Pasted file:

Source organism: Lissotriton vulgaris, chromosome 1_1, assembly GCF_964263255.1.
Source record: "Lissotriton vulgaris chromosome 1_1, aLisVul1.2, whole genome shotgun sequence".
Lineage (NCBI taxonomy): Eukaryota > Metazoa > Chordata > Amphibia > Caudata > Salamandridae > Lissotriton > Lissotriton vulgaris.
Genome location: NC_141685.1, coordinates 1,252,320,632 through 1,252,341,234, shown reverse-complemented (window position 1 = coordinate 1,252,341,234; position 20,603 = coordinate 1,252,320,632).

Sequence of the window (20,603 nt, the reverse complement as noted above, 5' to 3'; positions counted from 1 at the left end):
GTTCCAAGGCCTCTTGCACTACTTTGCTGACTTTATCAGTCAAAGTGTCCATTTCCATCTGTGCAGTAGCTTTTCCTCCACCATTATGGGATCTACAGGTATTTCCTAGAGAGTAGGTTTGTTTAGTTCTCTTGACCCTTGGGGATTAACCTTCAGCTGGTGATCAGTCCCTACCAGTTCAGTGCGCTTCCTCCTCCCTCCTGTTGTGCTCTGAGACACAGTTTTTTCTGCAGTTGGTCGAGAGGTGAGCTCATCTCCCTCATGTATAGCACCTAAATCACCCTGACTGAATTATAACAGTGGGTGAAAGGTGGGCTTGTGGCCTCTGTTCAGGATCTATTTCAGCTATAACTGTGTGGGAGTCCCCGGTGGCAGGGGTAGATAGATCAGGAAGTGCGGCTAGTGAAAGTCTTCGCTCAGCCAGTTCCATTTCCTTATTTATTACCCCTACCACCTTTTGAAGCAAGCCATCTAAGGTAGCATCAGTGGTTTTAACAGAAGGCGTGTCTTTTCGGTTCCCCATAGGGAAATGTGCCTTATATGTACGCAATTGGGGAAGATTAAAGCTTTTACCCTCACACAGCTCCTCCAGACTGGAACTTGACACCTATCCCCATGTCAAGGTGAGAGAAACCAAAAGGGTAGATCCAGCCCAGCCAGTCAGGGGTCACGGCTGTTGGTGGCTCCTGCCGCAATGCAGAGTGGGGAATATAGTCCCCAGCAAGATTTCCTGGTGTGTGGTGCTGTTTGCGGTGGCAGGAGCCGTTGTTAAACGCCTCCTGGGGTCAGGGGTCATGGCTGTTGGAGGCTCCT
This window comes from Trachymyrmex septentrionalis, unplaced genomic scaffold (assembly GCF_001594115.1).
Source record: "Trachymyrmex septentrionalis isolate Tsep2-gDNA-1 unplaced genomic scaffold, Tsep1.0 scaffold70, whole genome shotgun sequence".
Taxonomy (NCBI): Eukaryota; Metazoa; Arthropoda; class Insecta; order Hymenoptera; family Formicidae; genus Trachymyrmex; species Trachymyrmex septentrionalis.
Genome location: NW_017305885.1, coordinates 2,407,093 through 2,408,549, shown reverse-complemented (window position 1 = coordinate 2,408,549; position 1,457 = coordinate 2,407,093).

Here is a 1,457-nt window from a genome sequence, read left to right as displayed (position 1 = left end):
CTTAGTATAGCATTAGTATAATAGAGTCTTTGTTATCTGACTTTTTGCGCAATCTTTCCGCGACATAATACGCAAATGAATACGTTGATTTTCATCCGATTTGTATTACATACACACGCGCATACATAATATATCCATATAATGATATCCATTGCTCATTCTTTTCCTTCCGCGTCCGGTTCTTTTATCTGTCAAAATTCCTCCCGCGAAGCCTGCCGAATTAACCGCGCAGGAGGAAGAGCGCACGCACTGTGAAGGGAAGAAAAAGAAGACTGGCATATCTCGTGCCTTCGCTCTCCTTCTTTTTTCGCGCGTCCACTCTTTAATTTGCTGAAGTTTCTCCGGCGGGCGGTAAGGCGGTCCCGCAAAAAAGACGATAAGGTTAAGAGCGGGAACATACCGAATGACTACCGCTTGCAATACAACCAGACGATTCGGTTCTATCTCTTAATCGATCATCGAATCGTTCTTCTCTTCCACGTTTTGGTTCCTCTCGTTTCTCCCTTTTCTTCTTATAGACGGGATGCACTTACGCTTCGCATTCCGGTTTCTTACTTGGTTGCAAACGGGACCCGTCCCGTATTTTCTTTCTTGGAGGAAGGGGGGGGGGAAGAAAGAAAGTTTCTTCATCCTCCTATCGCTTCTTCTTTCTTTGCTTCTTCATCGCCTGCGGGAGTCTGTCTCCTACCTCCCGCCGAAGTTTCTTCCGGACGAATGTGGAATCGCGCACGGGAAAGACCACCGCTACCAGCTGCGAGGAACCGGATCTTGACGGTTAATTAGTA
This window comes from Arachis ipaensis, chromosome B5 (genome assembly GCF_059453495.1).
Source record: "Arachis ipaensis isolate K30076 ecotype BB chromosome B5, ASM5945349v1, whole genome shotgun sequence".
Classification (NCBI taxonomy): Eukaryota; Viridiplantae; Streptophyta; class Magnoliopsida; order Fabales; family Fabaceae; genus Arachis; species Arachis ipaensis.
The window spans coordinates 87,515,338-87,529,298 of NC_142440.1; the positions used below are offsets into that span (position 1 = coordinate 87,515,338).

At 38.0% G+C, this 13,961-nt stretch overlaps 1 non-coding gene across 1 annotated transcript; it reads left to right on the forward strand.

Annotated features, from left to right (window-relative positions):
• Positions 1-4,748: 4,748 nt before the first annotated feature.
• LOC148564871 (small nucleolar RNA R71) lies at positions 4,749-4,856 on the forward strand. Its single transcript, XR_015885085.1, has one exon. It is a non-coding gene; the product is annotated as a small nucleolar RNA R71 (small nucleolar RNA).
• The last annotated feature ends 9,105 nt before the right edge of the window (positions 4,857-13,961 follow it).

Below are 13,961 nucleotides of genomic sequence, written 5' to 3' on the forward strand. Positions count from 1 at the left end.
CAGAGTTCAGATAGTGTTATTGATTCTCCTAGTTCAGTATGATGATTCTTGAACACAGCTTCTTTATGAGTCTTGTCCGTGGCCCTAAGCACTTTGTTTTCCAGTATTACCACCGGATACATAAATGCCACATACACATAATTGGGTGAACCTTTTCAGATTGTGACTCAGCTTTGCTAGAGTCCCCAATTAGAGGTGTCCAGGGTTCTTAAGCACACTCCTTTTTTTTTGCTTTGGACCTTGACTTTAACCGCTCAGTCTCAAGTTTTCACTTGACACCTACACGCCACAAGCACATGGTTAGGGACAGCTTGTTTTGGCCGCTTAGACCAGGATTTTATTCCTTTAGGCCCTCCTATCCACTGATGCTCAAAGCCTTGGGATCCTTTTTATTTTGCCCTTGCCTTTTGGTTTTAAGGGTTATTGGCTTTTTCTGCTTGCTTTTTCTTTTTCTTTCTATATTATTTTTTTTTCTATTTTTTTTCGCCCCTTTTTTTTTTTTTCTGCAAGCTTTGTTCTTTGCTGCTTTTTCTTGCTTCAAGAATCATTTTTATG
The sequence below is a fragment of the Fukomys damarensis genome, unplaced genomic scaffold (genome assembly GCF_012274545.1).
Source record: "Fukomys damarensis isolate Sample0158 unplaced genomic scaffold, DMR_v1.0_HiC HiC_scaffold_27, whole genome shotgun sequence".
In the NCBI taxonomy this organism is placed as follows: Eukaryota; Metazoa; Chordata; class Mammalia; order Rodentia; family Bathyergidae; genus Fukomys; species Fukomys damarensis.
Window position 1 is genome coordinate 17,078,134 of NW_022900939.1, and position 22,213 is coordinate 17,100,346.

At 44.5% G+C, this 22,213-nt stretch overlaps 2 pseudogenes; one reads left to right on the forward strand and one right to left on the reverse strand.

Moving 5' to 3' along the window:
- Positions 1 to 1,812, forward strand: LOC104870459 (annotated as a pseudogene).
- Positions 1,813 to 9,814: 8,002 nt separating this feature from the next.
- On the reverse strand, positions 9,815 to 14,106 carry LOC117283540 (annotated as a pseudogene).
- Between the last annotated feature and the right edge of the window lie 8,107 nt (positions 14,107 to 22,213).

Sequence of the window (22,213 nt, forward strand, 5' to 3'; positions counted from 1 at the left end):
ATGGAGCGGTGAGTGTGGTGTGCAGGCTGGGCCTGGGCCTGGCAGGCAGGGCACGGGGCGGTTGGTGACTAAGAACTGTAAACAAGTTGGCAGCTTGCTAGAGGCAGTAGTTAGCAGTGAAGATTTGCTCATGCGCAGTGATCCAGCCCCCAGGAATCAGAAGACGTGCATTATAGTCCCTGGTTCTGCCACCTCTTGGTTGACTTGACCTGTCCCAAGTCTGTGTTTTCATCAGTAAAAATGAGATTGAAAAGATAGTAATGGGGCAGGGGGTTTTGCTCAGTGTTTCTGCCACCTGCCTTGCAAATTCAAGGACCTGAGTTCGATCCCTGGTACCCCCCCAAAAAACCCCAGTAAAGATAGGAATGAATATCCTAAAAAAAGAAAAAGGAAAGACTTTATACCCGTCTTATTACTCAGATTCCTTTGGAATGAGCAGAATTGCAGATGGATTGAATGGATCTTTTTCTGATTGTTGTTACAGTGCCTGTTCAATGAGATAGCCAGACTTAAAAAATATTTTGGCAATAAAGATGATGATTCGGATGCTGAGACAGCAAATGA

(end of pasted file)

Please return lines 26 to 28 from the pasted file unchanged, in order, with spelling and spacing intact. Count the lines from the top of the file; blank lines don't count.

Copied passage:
In the NCBI taxonomy this organism is placed as follows: Eukaryota; Metazoa; Chordata; class Mammalia; order Rodentia; family Bathyergidae; genus Fukomys; species Fukomys damarensis.
Window position 1 is genome coordinate 17,078,134 of NW_022900939.1, and position 22,213 is coordinate 17,100,346.

At 44.5% G+C, this 22,213-nt stretch overlaps 2 pseudogenes; one reads left to right on the forward strand and one right to left on the reverse strand.